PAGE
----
Well, here I am posting again on my blog. This past year I've gotten more involved with my writing and less with volunteering at the Plains Conservation Center, which has now been shut down. I volunteer occasionally at Rocky Mountain Arsenal and every Wednesday at La Cache, a consignment store whose proceeds go to support Children's Hospital Colorado. This year I've extended my writing projects to include teaching a poetry class for seniors. And I've pulled together a book of my poems, A Death at Tollgate Creek: Songs of the Prairie. which I'll publish it in mid-January, 2017.
As writers we all seem to face two major problems, not enough time and not enough motivation, or put another way, too few visits from the muse. Personally, I think those problems are facets of the same problem. I don't find the time when I don't have a good poem cooking on paper or in my mind. The time is there, I am just not motivated to find it. I find time for lots of less important things.
Two ideas have helped me be more productive than any year since 2008, when I got serious about writing poetry. The first was a simple phrase William Stafford told his students at Lewis and Clark College when they were "stuck." His advice, "Lower your standards and keep writing." I have that pinned above my desk. The second was the weekly exercises I had my students do that I did along with them. I got the idea from Mary Oliver's A Poetry Handbook. It was to take a poem I like and use it as a prompt for a poem.
I find a poem I like and read it several times, figuring out what I like about it. Then using pen and paper, I copy the poem out four or five or six times until its rhythms and images and words are singing to me and I'm feeling them. At some point, I'll suddenly feel the urge to leave that poem alone and write about it in my journal. So I write for a page or two or three, explaining what I like about the poem, its images, its tone, what feelings it evokes in me.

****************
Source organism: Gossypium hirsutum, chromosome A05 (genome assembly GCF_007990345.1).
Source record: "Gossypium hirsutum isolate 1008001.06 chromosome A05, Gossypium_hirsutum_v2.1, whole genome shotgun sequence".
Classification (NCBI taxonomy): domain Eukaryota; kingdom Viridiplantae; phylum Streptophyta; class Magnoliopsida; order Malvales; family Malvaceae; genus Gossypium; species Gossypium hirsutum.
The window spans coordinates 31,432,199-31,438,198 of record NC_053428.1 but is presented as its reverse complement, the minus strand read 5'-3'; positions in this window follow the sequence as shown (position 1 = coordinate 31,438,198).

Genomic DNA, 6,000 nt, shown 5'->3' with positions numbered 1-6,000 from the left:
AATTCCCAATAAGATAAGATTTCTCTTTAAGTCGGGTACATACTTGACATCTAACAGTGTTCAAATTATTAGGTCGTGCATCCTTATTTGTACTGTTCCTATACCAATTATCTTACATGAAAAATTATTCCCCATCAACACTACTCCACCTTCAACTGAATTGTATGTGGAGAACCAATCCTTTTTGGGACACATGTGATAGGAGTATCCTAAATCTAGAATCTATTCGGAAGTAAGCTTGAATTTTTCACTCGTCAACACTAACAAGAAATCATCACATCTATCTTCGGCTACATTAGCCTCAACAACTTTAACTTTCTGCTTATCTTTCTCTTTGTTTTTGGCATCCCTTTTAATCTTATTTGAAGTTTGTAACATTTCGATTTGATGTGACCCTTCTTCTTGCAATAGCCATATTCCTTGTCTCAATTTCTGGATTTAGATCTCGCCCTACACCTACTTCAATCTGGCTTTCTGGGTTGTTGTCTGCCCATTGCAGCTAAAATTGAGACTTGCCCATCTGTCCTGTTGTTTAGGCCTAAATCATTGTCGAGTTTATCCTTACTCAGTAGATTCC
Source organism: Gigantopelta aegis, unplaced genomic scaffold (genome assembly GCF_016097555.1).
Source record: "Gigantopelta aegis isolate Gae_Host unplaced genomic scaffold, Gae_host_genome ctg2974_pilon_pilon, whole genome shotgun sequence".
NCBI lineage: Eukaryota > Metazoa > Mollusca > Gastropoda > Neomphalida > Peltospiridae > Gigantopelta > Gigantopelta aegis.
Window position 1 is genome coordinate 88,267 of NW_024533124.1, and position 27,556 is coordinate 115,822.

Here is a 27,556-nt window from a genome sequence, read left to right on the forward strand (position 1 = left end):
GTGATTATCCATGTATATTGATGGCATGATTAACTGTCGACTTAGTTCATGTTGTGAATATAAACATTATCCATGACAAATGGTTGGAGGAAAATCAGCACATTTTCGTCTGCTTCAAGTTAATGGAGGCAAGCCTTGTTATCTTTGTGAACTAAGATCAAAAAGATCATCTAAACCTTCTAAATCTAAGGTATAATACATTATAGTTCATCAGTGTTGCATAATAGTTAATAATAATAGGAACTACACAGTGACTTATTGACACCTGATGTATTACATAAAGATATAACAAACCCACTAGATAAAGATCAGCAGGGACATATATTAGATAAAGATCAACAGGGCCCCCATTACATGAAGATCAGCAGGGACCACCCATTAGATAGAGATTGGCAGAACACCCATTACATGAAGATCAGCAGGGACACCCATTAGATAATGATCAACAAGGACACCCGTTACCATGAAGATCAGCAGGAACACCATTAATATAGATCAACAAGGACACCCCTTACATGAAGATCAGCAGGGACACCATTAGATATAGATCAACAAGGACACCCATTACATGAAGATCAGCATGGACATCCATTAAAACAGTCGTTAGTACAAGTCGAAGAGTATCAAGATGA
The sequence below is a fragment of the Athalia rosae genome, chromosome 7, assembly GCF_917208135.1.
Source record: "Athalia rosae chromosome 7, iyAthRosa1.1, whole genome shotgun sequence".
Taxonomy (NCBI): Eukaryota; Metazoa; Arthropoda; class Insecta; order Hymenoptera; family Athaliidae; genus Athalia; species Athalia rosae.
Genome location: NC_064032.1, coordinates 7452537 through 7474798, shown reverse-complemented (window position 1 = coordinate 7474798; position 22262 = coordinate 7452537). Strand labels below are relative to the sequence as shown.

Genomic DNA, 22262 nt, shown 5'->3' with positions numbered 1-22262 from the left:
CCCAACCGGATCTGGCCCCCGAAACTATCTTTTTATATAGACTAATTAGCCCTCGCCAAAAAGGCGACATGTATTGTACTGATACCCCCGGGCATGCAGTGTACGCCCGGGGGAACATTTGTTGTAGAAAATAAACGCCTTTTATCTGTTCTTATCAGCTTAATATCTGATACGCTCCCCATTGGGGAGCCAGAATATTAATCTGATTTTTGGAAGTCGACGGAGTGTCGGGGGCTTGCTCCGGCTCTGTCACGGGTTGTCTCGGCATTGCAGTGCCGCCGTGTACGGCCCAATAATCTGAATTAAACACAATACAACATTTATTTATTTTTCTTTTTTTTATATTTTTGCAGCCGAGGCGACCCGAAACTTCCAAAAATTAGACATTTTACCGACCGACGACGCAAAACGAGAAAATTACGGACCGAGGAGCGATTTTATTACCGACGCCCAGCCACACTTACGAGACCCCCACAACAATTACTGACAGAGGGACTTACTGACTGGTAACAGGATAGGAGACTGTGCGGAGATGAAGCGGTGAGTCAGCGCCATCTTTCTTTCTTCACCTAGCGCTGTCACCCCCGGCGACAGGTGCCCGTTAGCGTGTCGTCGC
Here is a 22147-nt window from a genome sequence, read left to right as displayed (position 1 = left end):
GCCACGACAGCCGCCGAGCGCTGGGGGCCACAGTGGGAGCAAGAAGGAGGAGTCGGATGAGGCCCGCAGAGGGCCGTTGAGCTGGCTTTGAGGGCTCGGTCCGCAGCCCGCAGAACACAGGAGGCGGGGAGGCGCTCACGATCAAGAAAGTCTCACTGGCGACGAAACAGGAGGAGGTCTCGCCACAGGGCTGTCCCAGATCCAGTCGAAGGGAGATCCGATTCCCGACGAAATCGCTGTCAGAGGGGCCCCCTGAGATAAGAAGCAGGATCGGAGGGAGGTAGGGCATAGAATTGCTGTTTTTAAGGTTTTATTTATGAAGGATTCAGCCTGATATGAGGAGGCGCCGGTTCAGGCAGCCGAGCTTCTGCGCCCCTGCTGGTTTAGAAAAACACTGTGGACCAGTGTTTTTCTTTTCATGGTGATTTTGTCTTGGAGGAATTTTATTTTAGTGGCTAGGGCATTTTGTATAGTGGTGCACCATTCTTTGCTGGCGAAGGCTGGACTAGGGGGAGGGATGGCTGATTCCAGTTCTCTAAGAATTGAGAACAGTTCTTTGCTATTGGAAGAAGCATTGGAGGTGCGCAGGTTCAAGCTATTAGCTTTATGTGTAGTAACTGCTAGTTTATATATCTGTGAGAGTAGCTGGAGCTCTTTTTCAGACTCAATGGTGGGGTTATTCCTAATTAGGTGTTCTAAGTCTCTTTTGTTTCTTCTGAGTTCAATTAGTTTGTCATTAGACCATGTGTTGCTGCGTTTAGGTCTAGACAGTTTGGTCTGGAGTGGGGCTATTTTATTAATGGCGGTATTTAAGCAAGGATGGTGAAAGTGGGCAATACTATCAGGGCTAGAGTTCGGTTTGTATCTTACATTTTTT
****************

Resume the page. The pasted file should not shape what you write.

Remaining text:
I will start to feel images, words, ideas coming to me that I might use in my own poem. I continue to write in the journal, but now writing lines and stanzas of poetry, at times completely out of sequence, trying to capture them as they came to me. Most of the time, this process takes about an hour from the time I start reading the poem, copy it out several times, write about it in an almost free-writing style, and then move into my own poem.
Once I have the poem in very rough form, I move to the computer, write out what I have and start the long revision process. The poem might not be anything like the poem that was my prompt in subject, style, rhythms, images, but it is my poem. I've liked each poem that came from this process. I'm not sure why, but for me, the single image or single word prompts often used in workshops don't work. My process starts with lots of mulling things over and the time constraints of workshops often don't do me well.
In my revision process, I think about the poem while I'm driving, folding laundry, walking the pup, at times fall asleep thinking about it. I pull it up on the computer every day or so to work on it.
I now lower my standards, keep on writing. That motivates me and gives me permission to find the time to work on the poem. Then my muse often comes to sit on my shoulder and whisper sweet nothings in my ear.